Jesus Preached Ethnic Equality
Without Using The Words
Ethnicity was never a discussion point for Jesus. He never mentioned the topic specifically or addressed it directly but in spite of that, the issue predominates.
The Gospels and the New Testament are riddled with both subtle and pointed references to ethnic issues. The thread runs consistently throughout. For Example:
The Wise Men
The story of Jesus starts out with a very interesting ethnic twist and we don’t easily see it. We are so accustomed to reading the Christmas story, filled with wonder and delight, that we miss how strange it is that middle eastern dignitaries, magi, would show up uninvited in Jerusalem to visit the recently born King of the Jews.
This was unusual. National entities in New Testament days weren’t known for mutual trust and Israel’s sitting King, Herod, was particularly nasty. He killed his first wife and had her three sons executed.
The only reason these wise men received a hearing instead of a beheading was because they were wise men, attendees at court, which no doubt gave them political clout, and they were apparently wealthy too. They came bearing very expensive gifts for the new King.
But they were outsiders. Had it not been for their intriguing story about a new and recently born King of the Jews, they might have been run out of town.
All of that is to say that the story of Jesus starts out with an ethnic wake-up call. And it wasn’t just that the wise men represented a different ethnicity who joined the joined the brethren in receiving the King. They seemed to be the only ones who actually got it.
The Pharisees, the superior group, along with most of Israel and the rest of the world were completely blindsided. How is it that people on the outside, marginalized by religious Judaism, saw in Jesus what the Jews could not?
The people in the best position to recognize the first coming of Jesus weren’t looking or expectant. That alone is weird! But then it becomes even more unusual when recognition comes from another ethnic group.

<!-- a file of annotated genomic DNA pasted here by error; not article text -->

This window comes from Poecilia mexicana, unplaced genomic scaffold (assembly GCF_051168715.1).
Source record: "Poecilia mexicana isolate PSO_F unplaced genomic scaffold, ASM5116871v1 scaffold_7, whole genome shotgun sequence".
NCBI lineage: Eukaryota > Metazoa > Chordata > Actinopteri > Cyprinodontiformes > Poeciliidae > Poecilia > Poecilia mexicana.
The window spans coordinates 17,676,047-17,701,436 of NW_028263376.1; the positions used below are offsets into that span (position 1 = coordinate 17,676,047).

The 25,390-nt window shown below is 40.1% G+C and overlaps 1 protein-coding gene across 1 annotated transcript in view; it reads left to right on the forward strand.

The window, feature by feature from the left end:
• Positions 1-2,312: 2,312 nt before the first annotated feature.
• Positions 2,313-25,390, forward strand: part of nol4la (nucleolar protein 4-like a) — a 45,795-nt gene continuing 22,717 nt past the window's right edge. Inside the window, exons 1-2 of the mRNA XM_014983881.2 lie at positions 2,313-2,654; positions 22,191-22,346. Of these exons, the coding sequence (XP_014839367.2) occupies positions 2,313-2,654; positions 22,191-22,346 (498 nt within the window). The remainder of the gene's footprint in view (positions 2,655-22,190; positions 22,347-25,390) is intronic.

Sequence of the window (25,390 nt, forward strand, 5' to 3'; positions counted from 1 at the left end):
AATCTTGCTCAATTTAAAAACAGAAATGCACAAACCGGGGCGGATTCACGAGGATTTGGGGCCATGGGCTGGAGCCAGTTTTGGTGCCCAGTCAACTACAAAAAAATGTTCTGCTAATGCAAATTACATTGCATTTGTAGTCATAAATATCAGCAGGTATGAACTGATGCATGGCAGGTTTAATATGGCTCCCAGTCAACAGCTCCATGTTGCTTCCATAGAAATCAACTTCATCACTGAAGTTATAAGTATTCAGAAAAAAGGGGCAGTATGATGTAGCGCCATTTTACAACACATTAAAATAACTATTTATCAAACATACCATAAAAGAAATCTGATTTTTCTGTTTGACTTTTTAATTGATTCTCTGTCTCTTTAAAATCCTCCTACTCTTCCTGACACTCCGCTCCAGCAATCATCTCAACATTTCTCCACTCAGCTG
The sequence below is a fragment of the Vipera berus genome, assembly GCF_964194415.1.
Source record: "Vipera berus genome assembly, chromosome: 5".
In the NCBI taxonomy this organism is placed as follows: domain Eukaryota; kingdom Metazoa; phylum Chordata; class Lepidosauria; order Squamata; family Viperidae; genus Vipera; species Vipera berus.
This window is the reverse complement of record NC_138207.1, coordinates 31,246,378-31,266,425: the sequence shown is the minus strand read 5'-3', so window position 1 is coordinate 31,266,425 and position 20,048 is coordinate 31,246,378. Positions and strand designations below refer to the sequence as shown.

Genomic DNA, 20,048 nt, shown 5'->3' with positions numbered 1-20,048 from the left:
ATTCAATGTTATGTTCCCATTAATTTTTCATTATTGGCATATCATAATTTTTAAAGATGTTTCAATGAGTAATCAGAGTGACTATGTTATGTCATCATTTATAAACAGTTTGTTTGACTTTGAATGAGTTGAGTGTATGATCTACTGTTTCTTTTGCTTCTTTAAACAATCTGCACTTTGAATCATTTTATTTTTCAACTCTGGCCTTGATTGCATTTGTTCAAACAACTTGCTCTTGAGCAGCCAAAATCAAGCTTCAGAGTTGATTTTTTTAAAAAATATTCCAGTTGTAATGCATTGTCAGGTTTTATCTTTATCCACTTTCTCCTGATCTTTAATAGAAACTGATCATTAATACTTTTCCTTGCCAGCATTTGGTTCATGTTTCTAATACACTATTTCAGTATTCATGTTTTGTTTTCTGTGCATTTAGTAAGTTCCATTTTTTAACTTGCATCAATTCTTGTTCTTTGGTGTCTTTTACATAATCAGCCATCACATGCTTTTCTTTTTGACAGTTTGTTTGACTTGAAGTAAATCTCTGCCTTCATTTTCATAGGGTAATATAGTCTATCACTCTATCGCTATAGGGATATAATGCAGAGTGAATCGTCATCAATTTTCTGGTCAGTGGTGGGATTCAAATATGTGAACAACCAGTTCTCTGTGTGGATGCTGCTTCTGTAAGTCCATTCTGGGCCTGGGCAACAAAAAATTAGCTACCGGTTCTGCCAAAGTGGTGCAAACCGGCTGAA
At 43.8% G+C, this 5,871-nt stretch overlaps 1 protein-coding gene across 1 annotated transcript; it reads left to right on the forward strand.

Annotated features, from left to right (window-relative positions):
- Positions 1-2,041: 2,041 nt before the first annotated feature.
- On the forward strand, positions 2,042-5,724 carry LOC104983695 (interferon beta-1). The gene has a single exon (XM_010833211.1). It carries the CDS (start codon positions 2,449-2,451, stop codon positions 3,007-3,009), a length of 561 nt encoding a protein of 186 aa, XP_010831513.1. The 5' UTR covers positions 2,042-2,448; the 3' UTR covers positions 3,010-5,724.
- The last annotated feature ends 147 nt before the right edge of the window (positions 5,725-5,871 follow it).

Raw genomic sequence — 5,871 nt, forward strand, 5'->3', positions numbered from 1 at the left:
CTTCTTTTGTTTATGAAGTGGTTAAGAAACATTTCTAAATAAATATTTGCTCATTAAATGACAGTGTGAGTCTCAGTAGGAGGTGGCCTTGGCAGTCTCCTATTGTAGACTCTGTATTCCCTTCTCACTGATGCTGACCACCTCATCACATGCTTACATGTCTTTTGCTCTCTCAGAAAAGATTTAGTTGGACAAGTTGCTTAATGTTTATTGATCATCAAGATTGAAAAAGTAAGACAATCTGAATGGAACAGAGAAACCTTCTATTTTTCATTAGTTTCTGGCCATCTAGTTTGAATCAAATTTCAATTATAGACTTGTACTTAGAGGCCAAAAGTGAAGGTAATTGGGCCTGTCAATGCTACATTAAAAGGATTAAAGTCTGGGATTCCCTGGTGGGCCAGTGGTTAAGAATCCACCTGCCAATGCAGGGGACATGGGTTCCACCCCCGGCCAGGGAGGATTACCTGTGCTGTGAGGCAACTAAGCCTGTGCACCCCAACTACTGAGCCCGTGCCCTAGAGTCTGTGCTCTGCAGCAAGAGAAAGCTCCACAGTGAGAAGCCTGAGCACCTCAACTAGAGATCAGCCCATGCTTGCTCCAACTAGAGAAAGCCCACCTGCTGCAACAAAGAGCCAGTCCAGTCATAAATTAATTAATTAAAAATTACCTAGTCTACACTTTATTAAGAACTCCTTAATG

That’s like saying Vatican City missed it but the Gypsies got it!
The point, of course – at least one of them – is the fact ethnicity isn’t a barrier to searching for and finding truth. The ability to recognize God is not unique to any one ethnic group.
But the ethnic thread doesn’t stop there.
A Mixed Crowd
Fairly early in His public life, Jesus ministers to a large and mixed crowd that included people from Jerusalem and Judea, and from Decapolis and from beyond Jordan (Mark 3:7-12). Put simply, this brief statement paints a picture of a large crowd of people, including both Jews and Canaanites, mixing and mingling in very close quarters, all trying to touch Jesus. Think of a music concert with everyone reaching for the stage.
This was neither a comfortable nor a common situation. Jews and Canaanites weren’t known to spend time in close proximity, but what makes this interesting is the fact that it is mentioned in passing as if it is a normal occurrence. And we read it as if the only miracle was the healing Jesus performed on the suffering when in reality a much bigger miracle was taking place.
Namely: People from fiercely opposing ethnicities were huddled together apparently without incident. There were no fractious moments to record. The only trouble came from people pressing a little too forcefully trying to get within touching range of Jesus.